Electric vehicles more useful: Indian American scientist
Putting speculation to rest, scientists at the Berkeley Lab led by an Indian American have quantitatively showed that electric vehicles (EVs) can meet the daily travel needs of drivers longer than commonly assumed.
New York: Putting speculation to rest, scientists at the Berkeley Lab led by an Indian American have quantitatively showed that electric vehicles (EVs) can meet the daily travel needs of drivers longer than commonly assumed.
It is generally assumed that EV batteries will be retired after the battery has lost 20 percent of its energy storage or power delivery capability.
The new study shows that the daily travel needs of drivers continue to be met well beyond these levels of battery degradation.
"There are two main reasons people are hesitant to buy an EV: first, they're unsure it will satisfy their mobility needs. And second, they're afraid the battery won't last the whole life of the car and they'll have to replace it for a lot of money," said Indian American Samveg Saxena who leads a vehicle powertrain research programme at Berkeley Lab.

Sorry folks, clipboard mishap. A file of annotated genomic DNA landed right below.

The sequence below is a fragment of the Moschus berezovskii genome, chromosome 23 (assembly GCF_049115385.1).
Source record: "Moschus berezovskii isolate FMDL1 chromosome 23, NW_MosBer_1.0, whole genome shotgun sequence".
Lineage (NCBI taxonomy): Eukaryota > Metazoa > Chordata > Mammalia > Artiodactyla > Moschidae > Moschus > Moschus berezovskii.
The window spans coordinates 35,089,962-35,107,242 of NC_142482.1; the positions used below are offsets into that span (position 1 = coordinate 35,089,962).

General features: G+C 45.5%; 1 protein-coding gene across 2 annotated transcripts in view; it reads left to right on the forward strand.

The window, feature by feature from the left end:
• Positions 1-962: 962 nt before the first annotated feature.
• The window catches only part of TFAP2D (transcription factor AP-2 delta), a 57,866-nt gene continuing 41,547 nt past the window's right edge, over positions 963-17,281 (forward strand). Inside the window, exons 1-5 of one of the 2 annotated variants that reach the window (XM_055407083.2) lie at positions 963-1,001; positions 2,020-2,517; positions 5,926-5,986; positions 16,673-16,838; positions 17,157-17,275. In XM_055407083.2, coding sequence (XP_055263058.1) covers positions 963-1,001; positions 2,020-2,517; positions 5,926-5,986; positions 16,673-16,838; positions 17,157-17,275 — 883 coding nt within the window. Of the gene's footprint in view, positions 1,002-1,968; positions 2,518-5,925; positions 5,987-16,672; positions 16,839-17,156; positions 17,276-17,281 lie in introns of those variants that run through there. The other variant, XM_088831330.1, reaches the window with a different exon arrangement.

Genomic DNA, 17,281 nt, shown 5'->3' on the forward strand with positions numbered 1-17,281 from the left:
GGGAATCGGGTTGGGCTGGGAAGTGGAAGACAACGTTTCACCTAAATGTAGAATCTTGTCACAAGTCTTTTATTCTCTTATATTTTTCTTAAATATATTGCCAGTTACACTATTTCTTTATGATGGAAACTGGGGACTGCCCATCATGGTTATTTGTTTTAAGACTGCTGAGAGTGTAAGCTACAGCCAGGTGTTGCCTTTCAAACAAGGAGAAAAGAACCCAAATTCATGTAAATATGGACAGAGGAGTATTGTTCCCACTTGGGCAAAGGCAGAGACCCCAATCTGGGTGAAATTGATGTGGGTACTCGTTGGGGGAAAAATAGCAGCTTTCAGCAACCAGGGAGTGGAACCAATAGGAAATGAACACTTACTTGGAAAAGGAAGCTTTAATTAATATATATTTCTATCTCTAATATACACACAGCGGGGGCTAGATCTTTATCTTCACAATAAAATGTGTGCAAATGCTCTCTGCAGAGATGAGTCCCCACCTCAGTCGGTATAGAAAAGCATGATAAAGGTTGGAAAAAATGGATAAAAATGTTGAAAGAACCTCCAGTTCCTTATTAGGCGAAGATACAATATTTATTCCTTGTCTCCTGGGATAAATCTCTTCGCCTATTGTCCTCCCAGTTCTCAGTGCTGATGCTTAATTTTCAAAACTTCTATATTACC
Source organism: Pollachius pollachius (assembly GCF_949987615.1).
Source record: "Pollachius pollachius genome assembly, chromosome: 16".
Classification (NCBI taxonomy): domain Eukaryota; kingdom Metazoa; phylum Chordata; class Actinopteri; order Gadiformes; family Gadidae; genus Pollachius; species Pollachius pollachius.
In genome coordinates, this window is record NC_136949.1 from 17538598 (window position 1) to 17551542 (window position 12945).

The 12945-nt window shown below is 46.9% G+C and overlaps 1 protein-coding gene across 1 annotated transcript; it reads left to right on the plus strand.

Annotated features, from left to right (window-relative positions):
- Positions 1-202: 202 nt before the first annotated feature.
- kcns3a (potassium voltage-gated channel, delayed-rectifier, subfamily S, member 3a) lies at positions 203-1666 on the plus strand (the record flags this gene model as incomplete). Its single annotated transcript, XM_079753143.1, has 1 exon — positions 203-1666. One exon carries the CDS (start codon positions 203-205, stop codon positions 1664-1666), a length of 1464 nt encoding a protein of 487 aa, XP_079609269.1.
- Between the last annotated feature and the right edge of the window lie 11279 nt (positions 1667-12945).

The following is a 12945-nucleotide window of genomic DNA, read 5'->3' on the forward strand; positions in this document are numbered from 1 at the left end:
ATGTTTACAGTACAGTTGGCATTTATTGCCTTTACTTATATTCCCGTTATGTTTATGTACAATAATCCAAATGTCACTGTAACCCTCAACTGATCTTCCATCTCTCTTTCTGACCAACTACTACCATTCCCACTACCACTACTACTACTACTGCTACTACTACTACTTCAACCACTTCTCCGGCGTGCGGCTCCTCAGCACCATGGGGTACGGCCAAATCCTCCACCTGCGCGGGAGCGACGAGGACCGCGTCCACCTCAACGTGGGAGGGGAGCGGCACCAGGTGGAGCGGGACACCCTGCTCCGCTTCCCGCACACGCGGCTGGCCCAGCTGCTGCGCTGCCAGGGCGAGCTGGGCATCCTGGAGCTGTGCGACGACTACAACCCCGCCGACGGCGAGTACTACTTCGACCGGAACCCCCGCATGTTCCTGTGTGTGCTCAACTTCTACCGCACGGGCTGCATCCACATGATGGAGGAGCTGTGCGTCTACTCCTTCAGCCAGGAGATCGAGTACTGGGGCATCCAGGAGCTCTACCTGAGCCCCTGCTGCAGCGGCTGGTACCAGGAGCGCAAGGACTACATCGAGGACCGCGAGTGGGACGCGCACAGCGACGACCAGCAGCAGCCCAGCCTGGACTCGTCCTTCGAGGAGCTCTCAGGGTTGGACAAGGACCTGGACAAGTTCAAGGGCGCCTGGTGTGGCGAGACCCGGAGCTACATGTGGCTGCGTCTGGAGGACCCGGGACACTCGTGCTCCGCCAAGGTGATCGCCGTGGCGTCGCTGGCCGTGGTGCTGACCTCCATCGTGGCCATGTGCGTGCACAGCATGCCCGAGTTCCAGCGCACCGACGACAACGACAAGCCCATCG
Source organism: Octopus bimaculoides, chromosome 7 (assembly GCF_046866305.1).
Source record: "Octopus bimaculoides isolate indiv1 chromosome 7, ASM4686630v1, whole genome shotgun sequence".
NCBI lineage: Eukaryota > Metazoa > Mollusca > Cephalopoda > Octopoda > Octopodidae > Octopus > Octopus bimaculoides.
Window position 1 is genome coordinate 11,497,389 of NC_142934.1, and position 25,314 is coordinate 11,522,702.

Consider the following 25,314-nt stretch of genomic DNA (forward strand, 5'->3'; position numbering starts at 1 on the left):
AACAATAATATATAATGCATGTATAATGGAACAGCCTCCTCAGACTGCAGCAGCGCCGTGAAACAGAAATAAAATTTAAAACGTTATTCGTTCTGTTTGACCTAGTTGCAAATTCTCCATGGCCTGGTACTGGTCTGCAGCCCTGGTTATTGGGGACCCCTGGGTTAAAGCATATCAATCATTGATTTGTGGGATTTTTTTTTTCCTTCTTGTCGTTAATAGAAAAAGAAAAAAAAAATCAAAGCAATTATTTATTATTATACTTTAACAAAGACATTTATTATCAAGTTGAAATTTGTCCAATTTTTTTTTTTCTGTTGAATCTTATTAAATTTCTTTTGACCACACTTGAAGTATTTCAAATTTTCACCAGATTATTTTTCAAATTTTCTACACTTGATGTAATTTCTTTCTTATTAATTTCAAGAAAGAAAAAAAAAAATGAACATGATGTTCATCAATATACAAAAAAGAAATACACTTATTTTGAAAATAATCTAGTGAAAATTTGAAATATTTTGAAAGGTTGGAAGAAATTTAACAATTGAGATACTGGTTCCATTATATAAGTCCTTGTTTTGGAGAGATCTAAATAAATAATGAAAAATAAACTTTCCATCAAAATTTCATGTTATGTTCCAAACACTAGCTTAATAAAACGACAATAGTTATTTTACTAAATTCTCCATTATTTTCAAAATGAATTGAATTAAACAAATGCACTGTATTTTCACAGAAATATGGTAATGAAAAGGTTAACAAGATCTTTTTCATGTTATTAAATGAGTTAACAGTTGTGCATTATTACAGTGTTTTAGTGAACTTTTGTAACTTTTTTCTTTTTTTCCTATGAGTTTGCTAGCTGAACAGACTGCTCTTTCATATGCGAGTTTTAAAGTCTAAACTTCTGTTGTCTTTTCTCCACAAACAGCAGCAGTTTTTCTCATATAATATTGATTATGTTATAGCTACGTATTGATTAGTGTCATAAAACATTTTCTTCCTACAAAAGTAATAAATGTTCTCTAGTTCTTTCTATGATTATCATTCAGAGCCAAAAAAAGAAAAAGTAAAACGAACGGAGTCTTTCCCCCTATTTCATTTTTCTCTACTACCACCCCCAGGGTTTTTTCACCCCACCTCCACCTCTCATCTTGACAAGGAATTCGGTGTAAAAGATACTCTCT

Saxena and his team also analysed battery power fade and found that even after substantial loss in battery power capabilities performance requirements are still met.
"We showed that even after substantial battery degradation, the daily travel needs of most people are still going to be met," Saxena added.
The findings were published online in the Journal of Power Sources. The researchers took into account nearly 160,000 actual driving itineraries from the National Household Travel Survey conducted by the Department of Transportation.
These are 24-hour travel itineraries showing when a car was parked or driving, including both weekend and weekday usage by drivers across the United States.
This data was fed into the team's unique simulation tool -- Vehicle-to-Grid Simulator - that quantifies second-by-second energy use while driving or charging under varying driving conditions.
"It is important to remember that the vast majority of people don't drive more than 40 miles per day on most days.
"And so they have plenty of reserve available to accommodate their normal daily trips even if they lose substantial amounts of battery capacity due to degradation," Saxena concluded.